UO Capstone Workforce Paper final capstone project evaluates the impact of the industry cluster strategy

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  • MPA Master of Public Administration

    Capstone Applied Research Project

    Putting Sector Strategies to the Test: Industry Clusters and Employment Outcomes in Washington State

    2 June 2011

    Prepared by:

    MASTER OF PUBLIC ADMINISTRATION CAPSTONE TEAM Carl Green Mike Held Yiwei Hui

    Martin Kraal Nathanael Stice

    Yao Xiong

    Prepared for:

    The Washington State Workforce Training and Education Coordinating Board

    Faculty Advisor:

    Professor Colleen Chrisinger University of Oregon

  • Industry Clusters 2

    Abstract This paper undertakes a comparative analysis of earnings and employment growth in clustered and non-clustered industries in Washington State for the years 2003 through 2009. Further investigation compares cluster effects on different regional levels within counties and Workforce Development Areas. Location Quotients (LQs) were the principal measure of assessing the agglomeration of industry clusters. To evaluate the relationships between LQ and wage and employment growth, four regression models were used. Results indicate that private firms within an industry cluster have a significantly lower employment growth rate, on average, than firms not in a cluster. It is noteworthy that the research detects no significant relationship between wage growth and whether firms are located in an industry cluster.

    Executive Summary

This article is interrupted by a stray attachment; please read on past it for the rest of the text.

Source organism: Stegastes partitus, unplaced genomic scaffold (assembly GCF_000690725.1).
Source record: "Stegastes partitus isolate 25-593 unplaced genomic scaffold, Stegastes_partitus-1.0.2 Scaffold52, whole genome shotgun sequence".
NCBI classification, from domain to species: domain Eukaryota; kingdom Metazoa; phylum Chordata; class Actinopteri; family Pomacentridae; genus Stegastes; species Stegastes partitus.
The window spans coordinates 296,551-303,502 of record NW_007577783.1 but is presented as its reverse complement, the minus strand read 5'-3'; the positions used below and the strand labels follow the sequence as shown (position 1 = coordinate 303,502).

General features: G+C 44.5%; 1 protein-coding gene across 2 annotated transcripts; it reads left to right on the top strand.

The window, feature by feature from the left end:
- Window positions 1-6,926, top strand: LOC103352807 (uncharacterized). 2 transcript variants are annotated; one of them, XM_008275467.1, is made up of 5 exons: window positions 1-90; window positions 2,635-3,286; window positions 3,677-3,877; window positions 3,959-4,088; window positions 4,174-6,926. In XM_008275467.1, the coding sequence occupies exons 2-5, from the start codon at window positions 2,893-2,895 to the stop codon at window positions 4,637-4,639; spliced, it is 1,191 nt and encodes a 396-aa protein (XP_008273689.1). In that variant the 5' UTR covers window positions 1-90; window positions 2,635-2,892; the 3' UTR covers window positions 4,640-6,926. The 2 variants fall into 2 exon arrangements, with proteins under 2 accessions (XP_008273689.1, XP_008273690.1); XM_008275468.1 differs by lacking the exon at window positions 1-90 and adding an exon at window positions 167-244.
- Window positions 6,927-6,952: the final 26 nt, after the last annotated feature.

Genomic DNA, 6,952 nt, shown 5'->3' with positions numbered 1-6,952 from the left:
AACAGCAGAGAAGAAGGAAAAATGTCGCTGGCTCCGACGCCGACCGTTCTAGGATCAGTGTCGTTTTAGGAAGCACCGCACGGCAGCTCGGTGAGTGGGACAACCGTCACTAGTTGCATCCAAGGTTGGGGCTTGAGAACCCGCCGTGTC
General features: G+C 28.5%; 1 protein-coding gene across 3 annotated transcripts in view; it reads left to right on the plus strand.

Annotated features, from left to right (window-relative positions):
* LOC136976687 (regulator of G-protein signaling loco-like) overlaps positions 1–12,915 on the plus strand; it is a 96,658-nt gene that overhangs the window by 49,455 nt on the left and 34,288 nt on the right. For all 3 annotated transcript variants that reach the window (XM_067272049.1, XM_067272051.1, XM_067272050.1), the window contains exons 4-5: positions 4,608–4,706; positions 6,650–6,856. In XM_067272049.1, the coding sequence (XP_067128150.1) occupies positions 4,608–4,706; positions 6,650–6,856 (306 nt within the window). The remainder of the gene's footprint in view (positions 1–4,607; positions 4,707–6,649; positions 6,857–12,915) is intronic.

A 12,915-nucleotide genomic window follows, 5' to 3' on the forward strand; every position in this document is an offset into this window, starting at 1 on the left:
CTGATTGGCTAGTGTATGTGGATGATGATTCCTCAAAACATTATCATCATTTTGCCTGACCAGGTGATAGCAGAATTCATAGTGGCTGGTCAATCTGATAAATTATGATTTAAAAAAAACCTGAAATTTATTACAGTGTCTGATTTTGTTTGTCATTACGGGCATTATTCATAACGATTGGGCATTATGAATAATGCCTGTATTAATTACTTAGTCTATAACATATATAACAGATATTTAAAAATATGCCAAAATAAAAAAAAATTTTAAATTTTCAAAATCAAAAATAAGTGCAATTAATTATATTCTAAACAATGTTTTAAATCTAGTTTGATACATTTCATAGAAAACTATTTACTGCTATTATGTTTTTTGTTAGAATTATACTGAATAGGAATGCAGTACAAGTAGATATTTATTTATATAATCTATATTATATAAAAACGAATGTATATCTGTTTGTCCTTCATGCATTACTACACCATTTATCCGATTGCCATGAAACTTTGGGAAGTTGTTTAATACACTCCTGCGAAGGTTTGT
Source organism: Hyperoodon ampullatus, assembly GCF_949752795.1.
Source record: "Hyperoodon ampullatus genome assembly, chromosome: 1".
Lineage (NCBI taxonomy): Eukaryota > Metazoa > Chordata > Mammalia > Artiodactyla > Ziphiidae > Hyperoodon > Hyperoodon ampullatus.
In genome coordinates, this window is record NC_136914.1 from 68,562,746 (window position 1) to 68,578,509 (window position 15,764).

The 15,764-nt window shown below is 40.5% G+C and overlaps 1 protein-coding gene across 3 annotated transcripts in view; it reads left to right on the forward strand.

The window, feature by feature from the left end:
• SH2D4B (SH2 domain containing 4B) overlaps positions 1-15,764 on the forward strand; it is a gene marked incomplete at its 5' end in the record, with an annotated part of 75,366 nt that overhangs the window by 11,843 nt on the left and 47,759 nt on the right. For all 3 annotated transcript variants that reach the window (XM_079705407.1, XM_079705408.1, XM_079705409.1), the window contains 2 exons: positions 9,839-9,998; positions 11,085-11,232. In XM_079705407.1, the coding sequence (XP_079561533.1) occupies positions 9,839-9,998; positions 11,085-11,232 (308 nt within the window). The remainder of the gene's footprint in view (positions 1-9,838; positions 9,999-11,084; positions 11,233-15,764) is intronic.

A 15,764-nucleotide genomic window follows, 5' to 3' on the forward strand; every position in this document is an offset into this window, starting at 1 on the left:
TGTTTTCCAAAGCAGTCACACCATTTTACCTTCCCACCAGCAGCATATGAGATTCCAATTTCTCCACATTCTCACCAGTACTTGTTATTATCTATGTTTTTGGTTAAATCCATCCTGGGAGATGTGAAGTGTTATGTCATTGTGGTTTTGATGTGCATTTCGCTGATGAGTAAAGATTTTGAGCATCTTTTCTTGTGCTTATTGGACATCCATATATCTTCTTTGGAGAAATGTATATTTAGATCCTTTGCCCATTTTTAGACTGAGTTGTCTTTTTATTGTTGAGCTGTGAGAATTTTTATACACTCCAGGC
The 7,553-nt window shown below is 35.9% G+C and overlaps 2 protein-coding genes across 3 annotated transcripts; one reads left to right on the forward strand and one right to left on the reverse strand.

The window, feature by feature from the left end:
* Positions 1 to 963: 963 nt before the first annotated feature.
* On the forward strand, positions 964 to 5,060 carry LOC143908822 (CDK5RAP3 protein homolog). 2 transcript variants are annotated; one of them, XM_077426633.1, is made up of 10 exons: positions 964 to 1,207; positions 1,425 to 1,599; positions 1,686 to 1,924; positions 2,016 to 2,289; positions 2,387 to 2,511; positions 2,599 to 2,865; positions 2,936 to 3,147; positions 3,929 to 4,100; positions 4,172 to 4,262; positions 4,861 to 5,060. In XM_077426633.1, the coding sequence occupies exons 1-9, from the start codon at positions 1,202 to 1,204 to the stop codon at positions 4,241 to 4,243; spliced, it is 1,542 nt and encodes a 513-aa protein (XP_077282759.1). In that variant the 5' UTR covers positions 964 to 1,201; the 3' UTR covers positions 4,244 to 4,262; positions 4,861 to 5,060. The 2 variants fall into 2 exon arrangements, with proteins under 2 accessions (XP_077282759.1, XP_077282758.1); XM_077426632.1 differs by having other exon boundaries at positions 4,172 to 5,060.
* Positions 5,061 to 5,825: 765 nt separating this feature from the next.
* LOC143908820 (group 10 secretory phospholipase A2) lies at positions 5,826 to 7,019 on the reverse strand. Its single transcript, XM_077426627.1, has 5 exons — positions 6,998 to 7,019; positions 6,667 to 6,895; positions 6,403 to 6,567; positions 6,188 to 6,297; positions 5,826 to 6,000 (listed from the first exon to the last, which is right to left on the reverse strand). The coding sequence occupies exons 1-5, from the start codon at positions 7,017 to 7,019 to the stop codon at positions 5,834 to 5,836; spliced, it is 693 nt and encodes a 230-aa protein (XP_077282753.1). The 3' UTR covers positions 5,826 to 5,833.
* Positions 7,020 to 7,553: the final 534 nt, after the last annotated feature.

As a result of the Workforce Development Act of 1998, which required states to align workforce and economic development strategies, the Washington Workforce Development Board employs industry clusters as one of twelve of its guiding principles. Washington’s focus on industry clusters represents just one case in a growing movement to support industry clusters as a means to promote economic growth and employment outcomes both in the United States and internationally. Focusing on industry clusters comes on the heels of theoretical works by Harvard economist Michael Porter and others that postulate a causal relationship between industry clusters and increased productivity. In the theory, increased productivity due to the spill-over effects of clusters will lead to higher output, employments growth, and wage growth. This theory remains contested, and this report offers an empirical examination of its tenets. This study employed several fixed-effects regression models to test the relationship between industry clusters and employment outcomes, using data between 2003 and 2007. The models employed a limited definition of industry clusters, only using the readily available data for location quotients (a measure of the spatial concentration of industries). The first set of models looked at the relationship between industry clusters and employment and wage growth, defining clusters annually; while the second set (lagged models) look at the same relationships, defining clusters at a fixed point in time -- 2003. The results of both models cast doubt on popular theory. The annual model found a significant positive relationship between employment growth and industry clusters, with employment growth 3 percent higher in clustered industries. However, it found no significant relationship between industry clusters and wage growth. Meanwhile, the lagged model also found no significant relationship between industry clusters and wage growth, but found a significant negative relationship between employment growth and industry clusters with clustered industries experience approximately a 3.9 percent lower employment growth rate. In the regression on raw employment numbers, clustered industries have an average employment that is approximately 558 employees higher than non-clustered. Using an industry fixed effects model, the results also indicate that the average real wage in clusters is approximately $4,435 higher than the average real wage in non-clustered industries. Theoretically and empirically, a higher employment growth rate in annual model is unsurprising as spatially concentrated industries will default have more jobs. The negative employment growth rate in the second model may show some variation in the ability of clusters